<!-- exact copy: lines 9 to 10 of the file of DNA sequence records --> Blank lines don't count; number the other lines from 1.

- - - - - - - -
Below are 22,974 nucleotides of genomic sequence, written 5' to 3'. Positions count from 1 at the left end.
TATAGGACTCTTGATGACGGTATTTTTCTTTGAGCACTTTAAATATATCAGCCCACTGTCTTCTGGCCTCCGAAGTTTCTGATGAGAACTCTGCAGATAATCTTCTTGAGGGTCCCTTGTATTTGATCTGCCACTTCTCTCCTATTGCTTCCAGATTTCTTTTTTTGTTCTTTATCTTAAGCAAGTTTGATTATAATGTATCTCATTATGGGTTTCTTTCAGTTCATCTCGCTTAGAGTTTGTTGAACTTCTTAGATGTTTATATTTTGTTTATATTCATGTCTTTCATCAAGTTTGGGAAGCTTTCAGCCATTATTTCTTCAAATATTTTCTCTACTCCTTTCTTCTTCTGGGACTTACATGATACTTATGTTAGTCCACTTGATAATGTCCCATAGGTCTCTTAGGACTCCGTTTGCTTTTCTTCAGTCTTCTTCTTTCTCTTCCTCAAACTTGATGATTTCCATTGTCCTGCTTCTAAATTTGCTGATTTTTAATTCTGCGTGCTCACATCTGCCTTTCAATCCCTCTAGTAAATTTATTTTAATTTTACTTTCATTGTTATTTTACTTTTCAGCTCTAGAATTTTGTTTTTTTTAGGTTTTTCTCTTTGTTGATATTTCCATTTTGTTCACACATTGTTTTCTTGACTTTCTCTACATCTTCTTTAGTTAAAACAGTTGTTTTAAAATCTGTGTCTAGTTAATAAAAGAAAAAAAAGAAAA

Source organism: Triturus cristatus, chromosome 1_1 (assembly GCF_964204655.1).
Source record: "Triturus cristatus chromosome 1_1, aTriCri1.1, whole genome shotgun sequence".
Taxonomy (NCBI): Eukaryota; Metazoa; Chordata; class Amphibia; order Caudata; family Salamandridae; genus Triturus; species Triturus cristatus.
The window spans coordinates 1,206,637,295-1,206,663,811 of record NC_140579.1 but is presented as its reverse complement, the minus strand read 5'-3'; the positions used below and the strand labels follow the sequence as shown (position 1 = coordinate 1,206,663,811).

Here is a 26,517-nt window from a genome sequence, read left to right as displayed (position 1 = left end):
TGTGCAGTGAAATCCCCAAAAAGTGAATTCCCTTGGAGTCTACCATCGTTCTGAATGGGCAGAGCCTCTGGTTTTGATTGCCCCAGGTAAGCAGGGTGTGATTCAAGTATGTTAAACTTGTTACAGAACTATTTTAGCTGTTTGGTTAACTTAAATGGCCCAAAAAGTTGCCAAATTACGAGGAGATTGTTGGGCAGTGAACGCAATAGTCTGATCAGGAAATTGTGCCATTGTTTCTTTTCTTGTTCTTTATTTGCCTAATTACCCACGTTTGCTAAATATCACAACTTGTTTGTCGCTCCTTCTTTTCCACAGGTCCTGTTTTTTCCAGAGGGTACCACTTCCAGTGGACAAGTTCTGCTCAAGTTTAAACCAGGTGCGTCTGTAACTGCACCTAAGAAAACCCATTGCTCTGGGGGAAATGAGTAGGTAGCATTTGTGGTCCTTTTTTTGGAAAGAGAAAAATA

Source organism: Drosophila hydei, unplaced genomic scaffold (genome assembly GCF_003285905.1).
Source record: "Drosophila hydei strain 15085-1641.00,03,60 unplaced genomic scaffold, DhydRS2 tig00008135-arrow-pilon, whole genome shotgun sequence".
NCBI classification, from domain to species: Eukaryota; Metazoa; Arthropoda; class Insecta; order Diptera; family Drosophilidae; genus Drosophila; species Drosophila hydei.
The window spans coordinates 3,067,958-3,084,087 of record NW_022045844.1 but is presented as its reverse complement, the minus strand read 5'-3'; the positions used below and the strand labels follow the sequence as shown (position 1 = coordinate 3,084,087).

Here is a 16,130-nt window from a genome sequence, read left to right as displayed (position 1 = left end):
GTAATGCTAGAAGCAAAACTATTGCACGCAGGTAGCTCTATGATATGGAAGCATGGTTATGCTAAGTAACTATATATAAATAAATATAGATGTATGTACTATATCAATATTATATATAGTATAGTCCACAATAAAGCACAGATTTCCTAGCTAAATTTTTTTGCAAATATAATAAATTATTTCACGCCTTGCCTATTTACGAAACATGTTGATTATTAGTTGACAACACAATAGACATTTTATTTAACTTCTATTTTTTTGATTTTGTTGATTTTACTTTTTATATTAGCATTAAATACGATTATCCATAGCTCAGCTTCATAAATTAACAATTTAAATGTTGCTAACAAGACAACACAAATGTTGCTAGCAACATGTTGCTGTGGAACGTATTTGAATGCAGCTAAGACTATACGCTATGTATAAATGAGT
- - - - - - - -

Source organism: Drosophila hydei, unplaced genomic scaffold (genome assembly GCF_003285905.1).
Source record: "Drosophila hydei strain 15085-1641.00,03,60 unplaced genomic scaffold, DhydRS2 tig00008135-arrow-pilon, whole genome shotgun sequence".